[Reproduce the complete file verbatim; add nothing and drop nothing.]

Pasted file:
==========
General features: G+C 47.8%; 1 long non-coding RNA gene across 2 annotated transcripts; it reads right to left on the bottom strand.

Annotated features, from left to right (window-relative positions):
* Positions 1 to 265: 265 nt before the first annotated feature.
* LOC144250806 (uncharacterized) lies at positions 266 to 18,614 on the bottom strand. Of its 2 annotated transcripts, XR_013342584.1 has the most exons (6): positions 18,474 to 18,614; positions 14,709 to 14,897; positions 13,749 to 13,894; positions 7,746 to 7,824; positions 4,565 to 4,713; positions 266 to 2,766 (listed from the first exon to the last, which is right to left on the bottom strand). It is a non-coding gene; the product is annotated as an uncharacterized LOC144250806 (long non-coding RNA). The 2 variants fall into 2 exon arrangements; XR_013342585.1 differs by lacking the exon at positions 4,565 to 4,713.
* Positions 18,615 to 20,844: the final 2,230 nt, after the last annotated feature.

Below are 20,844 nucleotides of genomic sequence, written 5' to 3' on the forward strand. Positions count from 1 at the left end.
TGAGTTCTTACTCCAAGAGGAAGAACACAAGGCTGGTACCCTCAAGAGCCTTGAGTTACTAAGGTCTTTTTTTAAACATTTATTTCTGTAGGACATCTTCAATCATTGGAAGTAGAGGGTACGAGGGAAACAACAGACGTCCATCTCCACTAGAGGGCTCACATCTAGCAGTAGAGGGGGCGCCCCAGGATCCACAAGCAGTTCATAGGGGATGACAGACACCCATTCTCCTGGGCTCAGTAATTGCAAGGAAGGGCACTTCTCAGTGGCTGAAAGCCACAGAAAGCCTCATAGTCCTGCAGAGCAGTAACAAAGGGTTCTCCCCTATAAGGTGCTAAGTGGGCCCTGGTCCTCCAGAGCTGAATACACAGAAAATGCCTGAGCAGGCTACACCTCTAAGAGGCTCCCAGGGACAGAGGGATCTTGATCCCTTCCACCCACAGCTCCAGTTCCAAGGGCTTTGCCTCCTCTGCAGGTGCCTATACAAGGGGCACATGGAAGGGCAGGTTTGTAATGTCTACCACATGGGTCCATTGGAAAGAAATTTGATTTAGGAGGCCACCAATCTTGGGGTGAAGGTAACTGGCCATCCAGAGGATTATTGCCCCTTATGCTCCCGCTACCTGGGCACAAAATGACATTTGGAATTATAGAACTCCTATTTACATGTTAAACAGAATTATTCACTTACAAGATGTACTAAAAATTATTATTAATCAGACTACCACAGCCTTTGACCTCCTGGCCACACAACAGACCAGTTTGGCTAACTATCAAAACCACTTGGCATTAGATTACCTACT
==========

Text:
General features: G+C 47.8%; 1 long non-coding RNA gene across 2 annotated transcripts; it reads right to left on the bottom strand.

Annotated features, from left to right (window-relative positions):
* Positions 1 to 265: 265 nt before the first annotated feature.
* LOC144250806 (uncharacterized) lies at positions 266 to 18,614 on the bottom strand. Of its 2 annotated transcripts, XR_013342584.1 has the most exons (6): positions 18,474 to 18,614; positions 14,709 to 14,897; positions 13,749 to 13,894; positions 7,746 to 7,824; positions 4,565 to 4,713; positions 266 to 2,766 (listed from the first exon to the last, which is right to left on the bottom strand). It is a non-coding gene; the product is annotated as an uncharacterized LOC144250806 (long non-coding RNA). The 2 variants fall into 2 exon arrangements; XR_013342585.1 differs by lacking the exon at positions 4,565 to 4,713.
* Positions 18,615 to 20,844: the final 2,230 nt, after the last annotated feature.

Below are 20,844 nucleotides of genomic sequence, written 5' to 3' on the forward strand. Positions count from 1 at the left end.
TGAGTTCTTACTCCAAGAGGAAGAACACAAGGCTGGTACCCTCAAGAGCCTTGAGTTACTAAGGTCTTTTTTTAAACATTTATTTCTGTAGGACATCTTCAATCATTGGAAGTAGAGGGTACGAGGGAAACAACAGACGTCCATCTCCACTAGAGGGCTCACATCTAGCAGTAGAGGGGGCGCCCCAGGATCCACAAGCAGTTCATAGGGGATGACAGACACCCATTCTCCTGGGCTCAGTAATTGCAAGGAAGGGCACTTCTCAGTGGCTGAAAGCCACAGAAAGCCTCATAGTCCTGCAGAGCAGTAACAAAGGGTTCTCCCCTATAAGGTGCTAAGTGGGCCCTGGTCCTCCAGAGCTGAATACACAGAAAATGCCTGAGCAGGCTACACCTCTAAGAGGCTCCCAGGGACAGAGGGATCTTGATCCCTTCCACCCACAGCTCCAGTTCCAAGGGCTTTGCCTCCTCTGCAGGTGCCTATACAAGGGGCACATGGAAGGGCAGGTTTGTAATGTCTACCACATGGGTCCATTGGAAAGAAATTTGATTTAGGAGGCCACCAATCTTGGGGTGAAGGTAACTGGCCATCCAGAGGATTATTGCCCCTTATGCTCCCGCTACCTGGGCACAAAATGACATTTGGAATTATAGAACTCCTATTTACATGTTAAACAGAATTATTCACTTACAAGATGTACTAAAAATTATTATTAATCAGACTACCACAGCCTTTGACCTCCTGGCCACACAACAGACCAGTTTGGCTAACTATCAAAACCACTTGGCATTAGATTACCTACT